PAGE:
2020 Election Virtual Event Series

On November 3, in the midst of a global pandemic and widespread social upheaval, voters across the United States will take to the polls. The year 2020 has defied expectations in myriad ways. But one thing is clear: many of the problems afflicting American politics and society today—including a struggling and fragmented news industry, the rampant spread of disinformation, and, for many, a newfound sense of democracy’s fragility—are years in the making and will long outlast the current presidential term, regardless of who takes office next January.

As the United States and the world brace for a range of possible outcomes, the Council is gathering leading scholars in the social sciences to address these and other urgent issues, drawing on our ongoing work at the intersection of media, technology, and politics. Ahead of Election Day 2020, join us for three discussions on the forces that have led us to the present moment, and what comes after:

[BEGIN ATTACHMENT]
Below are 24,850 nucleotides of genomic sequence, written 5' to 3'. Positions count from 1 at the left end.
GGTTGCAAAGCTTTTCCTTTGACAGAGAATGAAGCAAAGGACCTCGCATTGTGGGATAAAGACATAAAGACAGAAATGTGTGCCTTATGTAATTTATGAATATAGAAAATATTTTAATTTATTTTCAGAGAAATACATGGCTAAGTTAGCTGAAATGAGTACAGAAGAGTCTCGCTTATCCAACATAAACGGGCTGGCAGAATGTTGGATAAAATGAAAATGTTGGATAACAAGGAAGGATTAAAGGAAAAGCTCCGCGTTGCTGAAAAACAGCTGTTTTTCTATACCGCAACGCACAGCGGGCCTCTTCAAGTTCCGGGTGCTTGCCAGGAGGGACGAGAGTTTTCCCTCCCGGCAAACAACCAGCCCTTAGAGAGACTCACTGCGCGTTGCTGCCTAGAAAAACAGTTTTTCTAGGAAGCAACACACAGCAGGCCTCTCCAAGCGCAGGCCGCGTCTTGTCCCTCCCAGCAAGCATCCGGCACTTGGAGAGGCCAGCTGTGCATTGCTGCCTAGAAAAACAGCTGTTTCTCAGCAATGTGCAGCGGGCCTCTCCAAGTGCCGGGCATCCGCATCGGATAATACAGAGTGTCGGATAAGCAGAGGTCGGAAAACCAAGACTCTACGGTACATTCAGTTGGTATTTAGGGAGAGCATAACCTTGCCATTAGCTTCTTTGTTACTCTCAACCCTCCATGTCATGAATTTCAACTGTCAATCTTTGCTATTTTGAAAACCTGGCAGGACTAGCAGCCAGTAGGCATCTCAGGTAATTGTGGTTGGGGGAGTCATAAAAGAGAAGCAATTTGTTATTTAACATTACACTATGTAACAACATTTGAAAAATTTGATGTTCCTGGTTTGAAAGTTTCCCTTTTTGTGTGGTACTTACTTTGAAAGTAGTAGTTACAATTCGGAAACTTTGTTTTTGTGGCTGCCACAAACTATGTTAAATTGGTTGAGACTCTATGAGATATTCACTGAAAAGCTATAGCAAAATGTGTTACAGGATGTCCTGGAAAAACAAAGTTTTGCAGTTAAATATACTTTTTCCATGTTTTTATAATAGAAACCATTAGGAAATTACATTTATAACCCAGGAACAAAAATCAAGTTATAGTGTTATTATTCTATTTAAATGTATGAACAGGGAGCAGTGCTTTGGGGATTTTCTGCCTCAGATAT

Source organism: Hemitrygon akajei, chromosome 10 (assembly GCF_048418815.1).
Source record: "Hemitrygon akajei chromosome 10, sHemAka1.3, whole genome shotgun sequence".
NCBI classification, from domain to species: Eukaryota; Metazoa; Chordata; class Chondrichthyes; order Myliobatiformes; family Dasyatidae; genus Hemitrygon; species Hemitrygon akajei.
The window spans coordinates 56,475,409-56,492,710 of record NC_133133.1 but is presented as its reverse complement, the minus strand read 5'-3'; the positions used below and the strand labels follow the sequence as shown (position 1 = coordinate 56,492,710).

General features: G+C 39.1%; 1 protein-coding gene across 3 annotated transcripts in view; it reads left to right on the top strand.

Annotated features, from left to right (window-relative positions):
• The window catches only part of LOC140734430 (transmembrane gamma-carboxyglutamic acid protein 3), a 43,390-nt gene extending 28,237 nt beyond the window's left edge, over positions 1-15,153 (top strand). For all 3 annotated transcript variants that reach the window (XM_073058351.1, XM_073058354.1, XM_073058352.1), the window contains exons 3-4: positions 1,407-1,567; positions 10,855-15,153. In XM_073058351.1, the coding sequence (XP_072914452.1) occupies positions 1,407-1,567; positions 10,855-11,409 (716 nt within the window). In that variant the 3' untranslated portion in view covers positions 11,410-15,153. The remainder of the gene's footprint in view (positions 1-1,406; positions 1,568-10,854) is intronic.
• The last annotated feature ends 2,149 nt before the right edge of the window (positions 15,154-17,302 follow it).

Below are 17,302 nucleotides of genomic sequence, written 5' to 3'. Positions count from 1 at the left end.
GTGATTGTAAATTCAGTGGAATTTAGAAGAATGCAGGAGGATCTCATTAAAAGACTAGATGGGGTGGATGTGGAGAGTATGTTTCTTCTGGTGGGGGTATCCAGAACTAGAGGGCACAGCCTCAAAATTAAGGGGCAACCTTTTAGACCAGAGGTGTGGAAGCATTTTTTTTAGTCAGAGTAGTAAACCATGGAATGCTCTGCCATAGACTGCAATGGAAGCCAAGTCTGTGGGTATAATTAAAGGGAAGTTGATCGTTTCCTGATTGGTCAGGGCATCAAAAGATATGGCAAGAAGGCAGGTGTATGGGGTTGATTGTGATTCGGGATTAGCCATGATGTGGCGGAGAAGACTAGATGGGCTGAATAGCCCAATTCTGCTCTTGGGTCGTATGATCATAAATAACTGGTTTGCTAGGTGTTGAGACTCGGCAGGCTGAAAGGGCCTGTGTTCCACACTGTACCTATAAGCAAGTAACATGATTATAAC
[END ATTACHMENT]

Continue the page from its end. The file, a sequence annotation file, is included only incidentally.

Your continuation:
Navigating the Noise: Election Coverage in the Digital Age

Tuesday, October 20, 7:00 p.m.
Presented in partnership with the Center for Brooklyn History
Featuring Julia Azari (Marquette University), Michael Wagner (University of Wisconsin), and Claire Wardle in conversation with Johanna Dunaway (Texas A&M)

Electoral Anxieties: November 3rd and Its Aftermaths

Thursday, October 22, 2:00 p.m.
Featuring Hahrie Han (Johns Hopkins University), Steven Levitsky (Harvard University), and Richard Pildes (New York University), in conversation with John Ferejohn (New York University), Deborah Yashar (Princeton University), and SSRC President Alondra Nelson
RSVP

Disinformation, Authenticity, and Democratic Participation

Thursday, October 22, 5:30 p.m.
Presented in partnership with the Center for Brooklyn History
Featuring Sarah Banet-Weiser (London School of Economics), Francesca Tripodi (University of North Carolina), and Andre Brock (Georgia Tech) in conversation with Heidi Tworek (University of British Columbia)
RSVP

These events are presented as part of the Social Science Research Council’s Media, Technology, and Politics initiatives.